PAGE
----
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This guide is an introduction to punishments for DWI in New Braunfels. Driving while intoxicated (DWI) is a crime in Texas. DWI is punishable by a range of sentencing possibilities. The penalties depend upon whether the State charges the offense as a misdemeanor or felony. The nature of the charges will depend upon the severity of the incident, whether there were previous DWI convictions, or whether additional aggravating factors allow the judge to “enhance” the offender’s sentence after a conviction. Texas law divides misdemeanors and felonies into classes, each with various penalties.

First DWI

A first-offense DWI is a “Class B Misdemeanor.” A Class B Misdemeanor is punishable by a fine not to exceed $2,000, a term in jail not to exceed 180 days, or both, with a minimum jail sentence of 72 hours. The minimum sentence increases to six days if there is an open container of alcohol in the vehicle. A defendant is eligible for probation instead of a jail sentence; however, the defendant must complete a driver’s education class and perform community service.

Additionally, there is a mandatory license loss for 90 to 365 days. A judge must make the defendant install an ignition interlock device if the defendant’s blood alcohol content (BAC) exceeds 0.15. A driver whose BAC exceeds 0.15 will be guilty of a Class A Misdemeanor, subject to the penalties discussed for Second DWI below.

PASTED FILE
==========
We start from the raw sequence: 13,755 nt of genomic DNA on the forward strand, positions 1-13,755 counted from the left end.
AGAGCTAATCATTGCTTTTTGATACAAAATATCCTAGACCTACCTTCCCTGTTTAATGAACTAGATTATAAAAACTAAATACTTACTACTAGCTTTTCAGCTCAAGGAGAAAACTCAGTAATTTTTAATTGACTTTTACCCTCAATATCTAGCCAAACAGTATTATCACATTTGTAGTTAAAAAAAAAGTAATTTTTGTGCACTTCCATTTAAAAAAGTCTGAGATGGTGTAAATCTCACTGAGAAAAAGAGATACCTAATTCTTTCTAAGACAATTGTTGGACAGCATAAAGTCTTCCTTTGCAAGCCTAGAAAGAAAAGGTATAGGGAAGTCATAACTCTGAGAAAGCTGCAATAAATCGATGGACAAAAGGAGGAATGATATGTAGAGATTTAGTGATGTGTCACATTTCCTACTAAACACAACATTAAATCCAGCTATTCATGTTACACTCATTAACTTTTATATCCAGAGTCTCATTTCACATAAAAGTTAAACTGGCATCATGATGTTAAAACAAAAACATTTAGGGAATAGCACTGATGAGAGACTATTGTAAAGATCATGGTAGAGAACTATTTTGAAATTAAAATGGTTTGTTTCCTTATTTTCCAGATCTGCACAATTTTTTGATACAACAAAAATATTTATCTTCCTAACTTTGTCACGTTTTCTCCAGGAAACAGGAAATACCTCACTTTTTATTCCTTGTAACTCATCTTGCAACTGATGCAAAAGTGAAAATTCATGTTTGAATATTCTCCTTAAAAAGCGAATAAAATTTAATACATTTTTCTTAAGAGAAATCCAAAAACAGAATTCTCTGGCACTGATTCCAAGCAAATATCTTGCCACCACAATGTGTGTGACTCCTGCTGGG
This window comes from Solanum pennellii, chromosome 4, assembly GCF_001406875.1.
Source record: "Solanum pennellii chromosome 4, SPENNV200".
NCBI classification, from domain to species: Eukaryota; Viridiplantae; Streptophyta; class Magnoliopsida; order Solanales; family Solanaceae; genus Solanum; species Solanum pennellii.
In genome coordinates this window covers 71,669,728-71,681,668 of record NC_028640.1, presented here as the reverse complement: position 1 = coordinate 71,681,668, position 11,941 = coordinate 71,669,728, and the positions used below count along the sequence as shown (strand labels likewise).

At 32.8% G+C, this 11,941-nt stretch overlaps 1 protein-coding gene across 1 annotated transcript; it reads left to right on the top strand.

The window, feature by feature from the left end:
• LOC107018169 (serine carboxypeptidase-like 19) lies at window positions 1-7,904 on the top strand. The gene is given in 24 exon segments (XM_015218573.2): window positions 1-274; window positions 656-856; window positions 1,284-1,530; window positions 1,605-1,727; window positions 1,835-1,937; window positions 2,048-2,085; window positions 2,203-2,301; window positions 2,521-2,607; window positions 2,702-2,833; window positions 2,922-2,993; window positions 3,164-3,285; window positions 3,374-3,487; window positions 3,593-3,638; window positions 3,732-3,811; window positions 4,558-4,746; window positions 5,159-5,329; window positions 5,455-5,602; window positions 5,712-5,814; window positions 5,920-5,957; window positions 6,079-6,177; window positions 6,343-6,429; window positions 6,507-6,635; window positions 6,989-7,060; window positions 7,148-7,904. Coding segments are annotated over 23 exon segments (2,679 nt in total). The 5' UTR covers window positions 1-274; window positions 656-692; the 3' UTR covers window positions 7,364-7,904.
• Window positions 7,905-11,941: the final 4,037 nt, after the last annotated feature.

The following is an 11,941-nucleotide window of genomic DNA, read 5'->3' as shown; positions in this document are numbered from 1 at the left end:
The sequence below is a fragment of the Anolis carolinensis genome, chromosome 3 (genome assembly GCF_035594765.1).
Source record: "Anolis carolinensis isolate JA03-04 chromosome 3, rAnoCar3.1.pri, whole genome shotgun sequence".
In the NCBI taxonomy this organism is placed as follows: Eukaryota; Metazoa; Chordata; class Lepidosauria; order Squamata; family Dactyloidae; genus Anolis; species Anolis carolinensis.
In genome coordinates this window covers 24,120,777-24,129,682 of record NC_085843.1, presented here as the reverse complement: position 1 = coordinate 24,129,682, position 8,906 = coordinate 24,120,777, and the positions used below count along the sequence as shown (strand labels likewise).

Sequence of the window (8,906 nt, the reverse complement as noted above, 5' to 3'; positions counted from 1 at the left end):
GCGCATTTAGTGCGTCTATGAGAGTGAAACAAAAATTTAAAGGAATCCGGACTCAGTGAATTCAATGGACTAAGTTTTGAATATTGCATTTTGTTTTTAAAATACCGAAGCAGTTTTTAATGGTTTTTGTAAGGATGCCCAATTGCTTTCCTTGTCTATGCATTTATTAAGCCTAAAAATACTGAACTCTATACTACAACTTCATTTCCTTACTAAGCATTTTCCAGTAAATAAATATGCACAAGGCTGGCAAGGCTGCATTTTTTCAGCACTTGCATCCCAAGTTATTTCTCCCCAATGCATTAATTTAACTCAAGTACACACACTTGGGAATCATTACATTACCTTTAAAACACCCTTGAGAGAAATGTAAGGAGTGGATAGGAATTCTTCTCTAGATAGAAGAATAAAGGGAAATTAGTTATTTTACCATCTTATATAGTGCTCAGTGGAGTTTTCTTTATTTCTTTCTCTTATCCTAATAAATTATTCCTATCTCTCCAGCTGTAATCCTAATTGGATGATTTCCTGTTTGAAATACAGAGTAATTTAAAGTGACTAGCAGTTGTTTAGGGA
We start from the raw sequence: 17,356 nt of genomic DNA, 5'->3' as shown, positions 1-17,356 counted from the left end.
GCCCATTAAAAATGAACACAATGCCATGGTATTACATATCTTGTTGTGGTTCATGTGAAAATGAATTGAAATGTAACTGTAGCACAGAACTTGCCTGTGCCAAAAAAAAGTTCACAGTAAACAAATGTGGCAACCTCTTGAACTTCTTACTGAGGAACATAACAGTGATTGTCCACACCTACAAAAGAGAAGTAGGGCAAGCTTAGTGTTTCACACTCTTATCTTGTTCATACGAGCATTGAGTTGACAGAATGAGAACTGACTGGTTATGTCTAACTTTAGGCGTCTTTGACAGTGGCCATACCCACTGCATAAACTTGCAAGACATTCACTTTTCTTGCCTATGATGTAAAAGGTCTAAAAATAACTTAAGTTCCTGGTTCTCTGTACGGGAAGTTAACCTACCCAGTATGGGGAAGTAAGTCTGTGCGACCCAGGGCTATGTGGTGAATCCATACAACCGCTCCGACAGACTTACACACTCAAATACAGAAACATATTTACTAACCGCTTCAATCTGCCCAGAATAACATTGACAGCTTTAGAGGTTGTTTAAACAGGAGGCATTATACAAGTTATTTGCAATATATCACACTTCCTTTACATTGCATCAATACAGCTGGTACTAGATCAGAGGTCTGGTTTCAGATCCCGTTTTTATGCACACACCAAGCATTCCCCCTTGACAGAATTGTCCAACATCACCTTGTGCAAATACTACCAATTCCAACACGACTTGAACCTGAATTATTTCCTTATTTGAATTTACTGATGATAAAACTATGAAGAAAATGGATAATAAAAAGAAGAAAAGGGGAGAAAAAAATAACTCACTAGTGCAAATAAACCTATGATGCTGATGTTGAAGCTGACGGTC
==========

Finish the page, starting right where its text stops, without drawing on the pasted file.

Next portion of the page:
Second DWI

A conviction for a second DWI carries with it an enhanced penalty. There is no lookback provision in Texas, meaning there is no time limit between convictions. A defendant charged with a second DWI will face pretrial administrative penalties of license loss for one year. If convicted, the defendant will be guilty of a “Class A Misdemeanor.” A Class A Misdemeanor conviction for a second DWI carries a maximum jail sentence of one year and a minimum jail sentence of 30 days. A judge may also impose a fine not to exceed $4,000. A defendant may receive probation and be required to attend a repeat offender’s class at DWI school.

Third or More DWI

A conviction of a third DWI is a third-degree felony. Third-degree felonies are punishable by two to 10 years in prison. A court may impose a fine of $10,000. The Texas Department of Public will also suspend the defendant’s driver’s license for 180 days to two years. The State may also assess pretrial administrative license loss.

Additional Crimes Involving Intoxicated Driving

Intoxicated Manslaughter, Intoxicated Driving with a Child Passenger, and Intoxication Assault are commonly charged in Texas. Intoxication Manslaughter is a Second Degree felony. The penalty is two to 20 years of incarceration in prison, but a defendant may receive probation. Intoxicated Driving with a Child Passenger is a felony punishable by imprisonment in the state jail for not less than 180 days, not to exceed two years. Intoxicated assault is a third-degree felony, punishable by two to 10 years in prison.

Administrative Remedies

The Texas Department of Public Safety can impose administrative and criminal penalties after a conviction. The Department of Public Safety may impose a surcharge between $1,000 to $2,000 per year for three years to keep your driver’s license.

Contact me for a free case review if you are charged with Driving While Intoxicated in Comal County or other Central Texas counties such as Hays County, Guadalupe County, Travis County, or Bexar County.